This notion of a Biblical mandate for Christian school is hardly unique to fundamentalists but the idea of the necessity of alternative Christian education is so inseparable from the fundy culture that it’s worth noting here anyway. To demonstrate the point here’s an excerpt from Dr. Charles Walker in a pamphlet entitled “Is Christian Education A Biblical Mandate?”
Whenever I happen to reminisce with people about days gone by at fundy schools, one common theme almost inevitably emerges: there were some teachers who were pretty awesome people. It is a paradox that in the midst of such oppressive rules and sloppy scholarship that there are a handful of teachers who are both decent human beings as well as accomplished in their field. And often times it was that one English professor or Computer Science teacher or choir director who helped make life just bearable enough to survive through one more semester or one more year.
It’s not as if the teachers themselves have a particularly easy time dealing with the administrations of their schools either. The hallmark of teachers in fundyland is that they are paid a pittance and then assigned constant menial labor in addition to their actual teaching duties. Then they are generally disrespected and belittled at every turn. Yet, somehow, a few still manage to maintain a shred of humanity and goodwill and do their best to minister to the students that they teach.
So let’s hear it for the few good eggs that manage to bring a little cheer and comfort to the hearts of fundy students who are on the brink of despair. Let’s give our thanks for kind words, encouraging smiles, good humor and overlooked faults. And let us send our best wishes that they soon find employment in other places where they will truly be appreciated and rewarded for their efforts.
By the time a young fundamentalist has reached high school the focus of their spiritual instruction has narrowed down to two basic points. 1) Not having sex with anybody and 2) Finding God’s perfect will for their life. The first one is accompanied by tales of terrible tragedy that will befall them if they DO the second is accompanied by tales of terrible tragedy if they DON’T.
It’s a little ironic that so much time is spent telling teens to find “God’s will” (as if it has somehow been accidentally dropped down the sink or hidden under a couch cushion) when the reality is that a fundy teen really has very few decisions that he or she can call their own. Their pastor will likely pick their Fundy U. Their parents will pick (if they do courtship) or strongly suggest (if they are allowed to “date”) their spouse. Their lack of any real world experience and limited higher education options will also in all likelihood help pick their vocation. Added to this is the fact that by the time a teen graduates high school they are expected to have already picked a vocation by walking an aisle and “surrendering” their life to some ministry function or other such as preaching, missionarying, or marrying said pastor or missionary and bearing seventeen children. The choices here are not exactly broad.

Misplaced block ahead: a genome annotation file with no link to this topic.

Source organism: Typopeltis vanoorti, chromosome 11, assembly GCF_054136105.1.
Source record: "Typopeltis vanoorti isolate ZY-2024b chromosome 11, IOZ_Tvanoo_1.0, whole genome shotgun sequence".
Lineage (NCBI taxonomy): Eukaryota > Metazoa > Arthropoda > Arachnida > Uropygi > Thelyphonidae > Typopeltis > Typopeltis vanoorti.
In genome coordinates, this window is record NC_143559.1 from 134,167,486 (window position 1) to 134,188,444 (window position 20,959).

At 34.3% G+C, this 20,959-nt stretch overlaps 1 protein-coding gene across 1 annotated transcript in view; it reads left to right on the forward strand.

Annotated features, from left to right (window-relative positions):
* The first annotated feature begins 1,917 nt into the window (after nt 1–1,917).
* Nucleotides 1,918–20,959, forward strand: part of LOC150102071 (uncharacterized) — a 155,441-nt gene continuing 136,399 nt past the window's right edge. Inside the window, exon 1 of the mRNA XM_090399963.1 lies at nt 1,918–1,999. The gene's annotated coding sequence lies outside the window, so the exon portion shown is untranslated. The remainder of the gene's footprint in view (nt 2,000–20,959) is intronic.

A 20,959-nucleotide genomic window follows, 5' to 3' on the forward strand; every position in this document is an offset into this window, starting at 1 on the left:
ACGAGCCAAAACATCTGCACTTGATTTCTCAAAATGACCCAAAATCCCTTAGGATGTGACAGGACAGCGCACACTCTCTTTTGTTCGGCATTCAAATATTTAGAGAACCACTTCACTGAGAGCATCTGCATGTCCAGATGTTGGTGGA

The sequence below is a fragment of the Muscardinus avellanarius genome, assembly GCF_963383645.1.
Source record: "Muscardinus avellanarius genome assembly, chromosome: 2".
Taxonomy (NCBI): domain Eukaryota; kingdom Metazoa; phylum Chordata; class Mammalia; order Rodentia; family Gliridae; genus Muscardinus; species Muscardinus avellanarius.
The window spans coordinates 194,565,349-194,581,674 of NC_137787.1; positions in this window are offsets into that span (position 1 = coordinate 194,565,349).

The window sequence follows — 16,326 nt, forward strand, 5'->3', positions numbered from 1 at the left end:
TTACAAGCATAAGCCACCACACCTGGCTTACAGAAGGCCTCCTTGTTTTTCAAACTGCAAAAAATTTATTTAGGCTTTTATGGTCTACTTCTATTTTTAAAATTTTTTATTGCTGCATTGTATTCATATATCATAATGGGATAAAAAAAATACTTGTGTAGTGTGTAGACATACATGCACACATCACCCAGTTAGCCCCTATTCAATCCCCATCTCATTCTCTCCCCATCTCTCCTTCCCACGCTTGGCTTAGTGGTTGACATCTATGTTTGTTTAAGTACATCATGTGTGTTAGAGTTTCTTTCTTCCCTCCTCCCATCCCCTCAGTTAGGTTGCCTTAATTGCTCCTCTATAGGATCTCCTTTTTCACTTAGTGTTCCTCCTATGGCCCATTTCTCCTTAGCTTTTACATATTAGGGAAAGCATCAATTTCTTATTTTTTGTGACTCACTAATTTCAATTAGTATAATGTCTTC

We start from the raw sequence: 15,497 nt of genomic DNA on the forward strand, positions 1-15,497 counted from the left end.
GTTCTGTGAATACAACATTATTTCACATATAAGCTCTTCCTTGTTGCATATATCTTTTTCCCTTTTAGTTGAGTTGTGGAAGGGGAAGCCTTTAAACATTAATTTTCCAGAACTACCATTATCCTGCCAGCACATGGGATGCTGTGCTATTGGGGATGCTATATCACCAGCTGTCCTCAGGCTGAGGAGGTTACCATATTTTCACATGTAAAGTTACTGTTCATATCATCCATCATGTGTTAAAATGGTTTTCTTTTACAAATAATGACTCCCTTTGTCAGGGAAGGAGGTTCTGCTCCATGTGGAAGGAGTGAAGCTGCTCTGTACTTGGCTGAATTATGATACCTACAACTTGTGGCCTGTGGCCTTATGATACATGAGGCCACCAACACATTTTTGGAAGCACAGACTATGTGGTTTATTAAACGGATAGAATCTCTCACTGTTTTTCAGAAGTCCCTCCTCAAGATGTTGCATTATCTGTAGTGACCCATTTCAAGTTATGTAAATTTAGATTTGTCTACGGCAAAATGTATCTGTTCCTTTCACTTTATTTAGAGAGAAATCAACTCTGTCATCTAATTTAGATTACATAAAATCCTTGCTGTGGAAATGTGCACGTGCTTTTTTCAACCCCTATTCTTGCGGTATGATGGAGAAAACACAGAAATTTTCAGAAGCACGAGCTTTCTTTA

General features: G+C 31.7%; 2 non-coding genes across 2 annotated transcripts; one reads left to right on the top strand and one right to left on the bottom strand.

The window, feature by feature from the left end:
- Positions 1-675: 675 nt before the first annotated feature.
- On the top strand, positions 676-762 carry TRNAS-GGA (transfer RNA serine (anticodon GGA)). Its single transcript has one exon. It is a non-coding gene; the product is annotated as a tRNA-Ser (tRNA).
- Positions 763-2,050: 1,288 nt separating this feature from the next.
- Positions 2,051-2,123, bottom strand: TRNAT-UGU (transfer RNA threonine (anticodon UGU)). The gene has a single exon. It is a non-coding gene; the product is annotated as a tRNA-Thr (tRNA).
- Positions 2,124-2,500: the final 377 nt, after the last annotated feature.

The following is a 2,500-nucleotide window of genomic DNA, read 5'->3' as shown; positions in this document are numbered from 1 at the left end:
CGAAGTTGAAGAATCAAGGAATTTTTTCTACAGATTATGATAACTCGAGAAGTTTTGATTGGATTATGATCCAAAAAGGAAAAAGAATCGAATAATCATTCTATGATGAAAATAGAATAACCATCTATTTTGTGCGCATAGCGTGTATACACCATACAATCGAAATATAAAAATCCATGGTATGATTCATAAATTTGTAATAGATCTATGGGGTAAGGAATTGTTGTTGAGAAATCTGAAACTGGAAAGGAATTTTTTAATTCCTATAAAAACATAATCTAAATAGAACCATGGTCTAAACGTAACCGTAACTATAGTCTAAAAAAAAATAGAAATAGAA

The truth is that the expectations for most fundy high-schoolers is set pretty low. For the most part they are not taught to shoot for greatness. The young fundamentalist will not become a world-class musician, a captain of industry, or a nationally known architect or scientist. For the most part they’ll simply return to work in the church that spawned them in hopes of nothing greater than making more mediocre copies of themselves. A select few may enter the ministry and start their own fundy schools and churches to produce even more fundy teens no real prospects. These will be considered the greatest successes of all.
There are notable exceptions to this scenario. I once even heard that a young fundy graduated from a state school and became a marine biologist. As far as I know, his family still mourns that he isn’t in “the ministry.”
By the time a fundamentalist child has spent any time in a fundamentalist school they have learned a fair amount of the three R’s (Reading, Writing, and Rhythmless Singing) but mostly they have learned an awful lot about what NOT to do.
They’ve learned not to question or express themselves. They’ve learned that it’s not what you do that counts but how people perceive what you are doing. And they’ve learned that perfection on the outside is actually better than perfection on the inside. In a thousand tiny unspoken ways they have begun to skip down the primrose path to fundydom.
By this point, they have also become well acquainted with the phenomenon of “chapel” which involves giving the men from the local Basement Bible College (and occasionally a visiting evangelist or pastor) a chance to bellow fantastic lies at a captive audience for forty minutes. What those children are subjected to in that time is the very worst of what fundyland preaching has to offer. For what is on display here is not the polished and practiced efforts of the veteran preacher, who has perfected his patter and picked his points. Nay, this is instead the sound and fury of those who are so unpolished they would not usually be allowed into a pulpit in front of an audience of adults so instead they are given young impressionable minds to practice on.
Middle school therefore becomes a time of terror for the student who is at all prone to believing what he hears as he is showered with tales of horrific deaths, terrible judgments, and new and novel sins that had been heretofore unknown. For not deterred by the fact that the children in the audience are all church-going kids from good fundy homes, the preacher inevitably assumes that the class of third graders in the front row are prone to the most heinous debaucheries he can imagine and delivers his rants accordingly.
If there were ever a case for homeschooling in fundyland the daily chapel service would be its strongest argument.